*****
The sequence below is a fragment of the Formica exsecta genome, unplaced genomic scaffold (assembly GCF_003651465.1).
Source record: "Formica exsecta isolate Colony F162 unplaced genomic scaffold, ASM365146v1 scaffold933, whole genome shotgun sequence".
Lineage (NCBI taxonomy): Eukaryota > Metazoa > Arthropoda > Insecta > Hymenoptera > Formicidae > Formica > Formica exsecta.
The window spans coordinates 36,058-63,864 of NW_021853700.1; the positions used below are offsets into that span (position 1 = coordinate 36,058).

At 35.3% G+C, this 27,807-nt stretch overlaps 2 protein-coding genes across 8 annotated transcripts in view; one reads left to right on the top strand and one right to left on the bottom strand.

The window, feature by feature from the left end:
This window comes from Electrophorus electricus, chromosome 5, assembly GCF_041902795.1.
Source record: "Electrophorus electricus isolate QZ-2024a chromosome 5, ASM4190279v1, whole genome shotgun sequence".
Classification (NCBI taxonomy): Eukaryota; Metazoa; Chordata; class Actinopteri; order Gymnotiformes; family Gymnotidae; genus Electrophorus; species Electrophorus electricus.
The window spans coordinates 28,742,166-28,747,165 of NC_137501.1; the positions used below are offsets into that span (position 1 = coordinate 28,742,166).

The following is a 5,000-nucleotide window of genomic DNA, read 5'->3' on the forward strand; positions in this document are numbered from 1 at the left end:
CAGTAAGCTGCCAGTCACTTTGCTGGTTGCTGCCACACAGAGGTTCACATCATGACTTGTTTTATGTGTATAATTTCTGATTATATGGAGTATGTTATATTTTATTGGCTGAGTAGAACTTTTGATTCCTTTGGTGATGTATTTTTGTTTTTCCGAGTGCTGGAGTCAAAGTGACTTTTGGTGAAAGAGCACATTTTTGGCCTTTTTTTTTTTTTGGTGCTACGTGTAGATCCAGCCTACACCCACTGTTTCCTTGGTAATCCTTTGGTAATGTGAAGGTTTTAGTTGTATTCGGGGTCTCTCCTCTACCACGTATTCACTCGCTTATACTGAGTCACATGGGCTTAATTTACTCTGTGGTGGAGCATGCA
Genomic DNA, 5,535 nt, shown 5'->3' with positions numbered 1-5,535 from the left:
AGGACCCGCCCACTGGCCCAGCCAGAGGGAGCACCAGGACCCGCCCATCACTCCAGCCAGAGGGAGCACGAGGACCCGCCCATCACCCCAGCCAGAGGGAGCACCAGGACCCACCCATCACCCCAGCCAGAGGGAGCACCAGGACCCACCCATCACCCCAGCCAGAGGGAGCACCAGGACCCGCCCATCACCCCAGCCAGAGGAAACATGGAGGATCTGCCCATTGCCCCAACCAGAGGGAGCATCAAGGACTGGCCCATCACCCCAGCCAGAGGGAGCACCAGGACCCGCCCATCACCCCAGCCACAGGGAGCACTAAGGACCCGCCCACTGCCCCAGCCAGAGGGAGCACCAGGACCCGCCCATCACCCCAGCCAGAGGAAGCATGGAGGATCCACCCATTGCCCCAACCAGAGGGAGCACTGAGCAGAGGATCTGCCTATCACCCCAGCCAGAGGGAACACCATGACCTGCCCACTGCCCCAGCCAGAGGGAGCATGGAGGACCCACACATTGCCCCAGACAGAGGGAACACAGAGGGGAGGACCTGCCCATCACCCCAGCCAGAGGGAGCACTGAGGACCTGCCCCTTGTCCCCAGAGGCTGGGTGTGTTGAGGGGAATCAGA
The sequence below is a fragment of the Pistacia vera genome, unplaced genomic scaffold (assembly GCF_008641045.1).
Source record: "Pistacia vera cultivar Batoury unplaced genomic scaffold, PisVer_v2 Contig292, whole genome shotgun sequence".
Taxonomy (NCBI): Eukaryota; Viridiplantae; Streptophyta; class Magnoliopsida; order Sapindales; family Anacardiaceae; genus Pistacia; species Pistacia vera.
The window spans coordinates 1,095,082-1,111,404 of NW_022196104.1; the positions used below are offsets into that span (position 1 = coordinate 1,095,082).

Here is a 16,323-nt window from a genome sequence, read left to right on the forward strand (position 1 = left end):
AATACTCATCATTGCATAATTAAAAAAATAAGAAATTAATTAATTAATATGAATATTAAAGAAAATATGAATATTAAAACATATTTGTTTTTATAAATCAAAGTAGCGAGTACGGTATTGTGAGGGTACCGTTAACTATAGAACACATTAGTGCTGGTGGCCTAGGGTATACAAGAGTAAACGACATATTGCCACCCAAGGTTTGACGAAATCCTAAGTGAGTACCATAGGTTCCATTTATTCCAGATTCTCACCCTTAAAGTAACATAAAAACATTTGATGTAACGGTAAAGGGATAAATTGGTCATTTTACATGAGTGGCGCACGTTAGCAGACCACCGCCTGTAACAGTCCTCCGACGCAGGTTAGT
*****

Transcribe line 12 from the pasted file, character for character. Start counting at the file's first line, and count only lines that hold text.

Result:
CAGTAAGCTGCCAGTCACTTTGCTGGTTGCTGCCACACAGAGGTTCACATCATGACTTGTTTTATGTGTATAATTTCTGATTATATGGAGTATGTTATATTTTATTGGCTGAGTAGAACTTTTGATTCCTTTGGTGATGTATTTTTGTTTTTCCGAGTGCTGGAGTCAAAGTGACTTTTGGTGAAAGAGCACATTTTTGGCCTTTTTTTTTTTTTGGTGCTACGTGTAGATCCAGCCTACACCCACTGTTTCCTTGGTAATCCTTTGGTAATGTGAAGGTTTTAGTTGTATTCGGGGTCTCTCCTCTACCACGTATTCACTCGCTTATACTGAGTCACATGGGCTTAATTTACTCTGTGGTGGAGCATGCA